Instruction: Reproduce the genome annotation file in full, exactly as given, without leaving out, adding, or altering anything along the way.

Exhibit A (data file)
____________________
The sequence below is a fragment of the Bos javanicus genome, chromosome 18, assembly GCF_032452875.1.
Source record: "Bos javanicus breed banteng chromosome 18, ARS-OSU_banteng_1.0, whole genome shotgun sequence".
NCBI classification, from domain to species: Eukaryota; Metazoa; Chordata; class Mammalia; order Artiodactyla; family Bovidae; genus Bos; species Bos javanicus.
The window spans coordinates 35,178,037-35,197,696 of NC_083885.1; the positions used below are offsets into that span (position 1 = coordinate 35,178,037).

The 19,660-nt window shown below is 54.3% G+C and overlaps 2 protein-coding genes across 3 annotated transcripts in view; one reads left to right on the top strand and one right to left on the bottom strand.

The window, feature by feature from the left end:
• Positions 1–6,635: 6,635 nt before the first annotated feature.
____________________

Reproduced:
The sequence below is a fragment of the Bos javanicus genome, chromosome 18, assembly GCF_032452875.1.
Source record: "Bos javanicus breed banteng chromosome 18, ARS-OSU_banteng_1.0, whole genome shotgun sequence".
NCBI classification, from domain to species: Eukaryota; Metazoa; Chordata; class Mammalia; order Artiodactyla; family Bovidae; genus Bos; species Bos javanicus.
The window spans coordinates 35,178,037-35,197,696 of NC_083885.1; the positions used below are offsets into that span (position 1 = coordinate 35,178,037).

The 19,660-nt window shown below is 54.3% G+C and overlaps 2 protein-coding genes across 3 annotated transcripts in view; one reads left to right on the top strand and one right to left on the bottom strand.

The window, feature by feature from the left end:
• Positions 1–6,635: 6,635 nt before the first annotated feature.